Securing Your GitHub Account with SSH Keys

Hands-On Lab


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Terrence Cox

Senior Vice President of Content





Working with source control in your own public or private GitHub repository will be a common occurrence for most system administrators. Through the use of standard SSH tools, the student will learn how to generate a special SSH key that can be used to secure access to a private repository. At the end of this learning activity, the student will know how to generate, add, and use this SSH key to secure their access to private repositories.

What are Hands-On Labs?

Hands-On Labs are scenario-based learning environments where learners can practice without consequences. Don't compromise a system or waste money on expensive downloads. Practice real-world skills without the real-world risk, no assembly required.

Securing Your GitHub Account with SSH Keys


Hello there, and welcome to the lab. We've got to use SSH keys to help keep our GitHub repositories locked down, and we're going to walk through doing that right here.

There are a couple of things that we'll need ahead of time, though. We need a GitHub account, and we'll need it open in another browser tab while we work through the lab.

Create the SSH Key to Use to Secure Access to GitHub

From our home directory, we can generate the key with this:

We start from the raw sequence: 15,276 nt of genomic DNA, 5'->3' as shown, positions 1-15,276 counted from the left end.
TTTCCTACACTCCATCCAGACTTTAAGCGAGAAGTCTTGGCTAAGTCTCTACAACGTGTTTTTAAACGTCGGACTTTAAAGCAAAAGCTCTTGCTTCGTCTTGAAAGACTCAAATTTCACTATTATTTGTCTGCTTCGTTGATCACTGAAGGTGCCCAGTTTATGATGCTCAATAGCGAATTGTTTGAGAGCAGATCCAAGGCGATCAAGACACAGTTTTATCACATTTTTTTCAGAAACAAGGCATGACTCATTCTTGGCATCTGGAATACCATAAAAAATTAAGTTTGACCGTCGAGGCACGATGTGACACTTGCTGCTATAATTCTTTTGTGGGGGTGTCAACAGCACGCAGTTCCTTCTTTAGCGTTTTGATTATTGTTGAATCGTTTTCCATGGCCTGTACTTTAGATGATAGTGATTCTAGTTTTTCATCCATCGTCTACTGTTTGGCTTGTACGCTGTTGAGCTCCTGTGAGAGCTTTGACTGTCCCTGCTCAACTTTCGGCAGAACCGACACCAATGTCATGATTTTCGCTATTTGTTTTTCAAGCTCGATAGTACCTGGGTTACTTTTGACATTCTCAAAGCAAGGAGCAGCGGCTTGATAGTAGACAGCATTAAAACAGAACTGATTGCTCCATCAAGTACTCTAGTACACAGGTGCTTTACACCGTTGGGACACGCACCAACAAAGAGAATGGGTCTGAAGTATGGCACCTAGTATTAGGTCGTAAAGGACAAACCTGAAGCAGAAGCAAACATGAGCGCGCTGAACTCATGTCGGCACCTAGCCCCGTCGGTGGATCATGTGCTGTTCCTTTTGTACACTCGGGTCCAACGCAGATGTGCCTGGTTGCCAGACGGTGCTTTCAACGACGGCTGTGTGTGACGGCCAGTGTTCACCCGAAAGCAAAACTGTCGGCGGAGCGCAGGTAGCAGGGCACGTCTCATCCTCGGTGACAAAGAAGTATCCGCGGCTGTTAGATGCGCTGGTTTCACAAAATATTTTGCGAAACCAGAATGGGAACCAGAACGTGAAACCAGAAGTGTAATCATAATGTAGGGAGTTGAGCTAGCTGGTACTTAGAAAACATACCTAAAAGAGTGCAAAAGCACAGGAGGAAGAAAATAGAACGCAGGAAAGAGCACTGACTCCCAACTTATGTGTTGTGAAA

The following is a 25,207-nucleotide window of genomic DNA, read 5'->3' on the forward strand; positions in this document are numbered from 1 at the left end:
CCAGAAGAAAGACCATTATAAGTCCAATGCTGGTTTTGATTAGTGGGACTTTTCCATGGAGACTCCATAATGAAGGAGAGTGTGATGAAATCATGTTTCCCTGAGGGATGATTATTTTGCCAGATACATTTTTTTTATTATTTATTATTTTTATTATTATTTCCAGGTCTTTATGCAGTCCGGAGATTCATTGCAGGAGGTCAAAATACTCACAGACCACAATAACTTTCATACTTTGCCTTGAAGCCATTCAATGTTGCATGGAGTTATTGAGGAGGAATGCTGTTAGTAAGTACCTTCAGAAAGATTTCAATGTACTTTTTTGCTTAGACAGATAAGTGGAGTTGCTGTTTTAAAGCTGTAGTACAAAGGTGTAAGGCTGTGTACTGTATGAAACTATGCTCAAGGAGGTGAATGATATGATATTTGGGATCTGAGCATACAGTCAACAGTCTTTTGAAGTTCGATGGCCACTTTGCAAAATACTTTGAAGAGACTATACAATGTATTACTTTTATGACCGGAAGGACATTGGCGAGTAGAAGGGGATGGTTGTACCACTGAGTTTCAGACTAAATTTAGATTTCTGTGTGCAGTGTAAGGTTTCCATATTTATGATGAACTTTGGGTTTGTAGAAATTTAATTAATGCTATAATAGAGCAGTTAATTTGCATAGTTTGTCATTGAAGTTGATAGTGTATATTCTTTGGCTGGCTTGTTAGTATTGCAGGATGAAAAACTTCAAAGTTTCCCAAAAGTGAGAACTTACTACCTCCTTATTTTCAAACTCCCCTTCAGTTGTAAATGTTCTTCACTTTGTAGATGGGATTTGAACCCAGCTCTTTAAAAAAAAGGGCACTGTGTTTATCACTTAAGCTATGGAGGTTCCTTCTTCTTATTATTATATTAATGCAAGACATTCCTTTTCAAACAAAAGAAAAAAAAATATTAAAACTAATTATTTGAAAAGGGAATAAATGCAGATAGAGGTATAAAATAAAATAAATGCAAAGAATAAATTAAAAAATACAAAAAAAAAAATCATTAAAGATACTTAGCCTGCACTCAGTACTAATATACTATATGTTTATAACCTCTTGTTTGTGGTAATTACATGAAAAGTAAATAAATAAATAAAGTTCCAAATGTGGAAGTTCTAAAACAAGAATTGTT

We'll be prompted for a location (just keep the default) and a passphrase (twice), then see some "randomart image," like this:

+---[RSA 2048]----+
|            ++ +o|
|             .*.+|
|           E ..= |
|       o  . *oO.o|
|        S..o.X+O.|
|         +.  +O.*|
|        . . o+*+o|
|         .  .+.+.|
|          .. .o. |

Now we need to view the contents of the file that was created:

cat ~/.ssh/

Let's copy it. Over in our GitHub account, if we get into our account's Settings, there's a menu option (on the left) for SSH and GPG keys. In there, we can click New SSH key. There's a web form here. Let's give our key a meaningful name (like lab server) in the Title spot, and paste our key's contents into the Key spot.


Now we can create a Git clone:

git clone'

After we run that, we'll get the usual The authenticity of host... message. We can type yes, and then should see the Git repo get cloned locally.


We're done! We created an SSH key on our local machine, used it to create a new key on GitHub so that we can pull things down. Congratulations!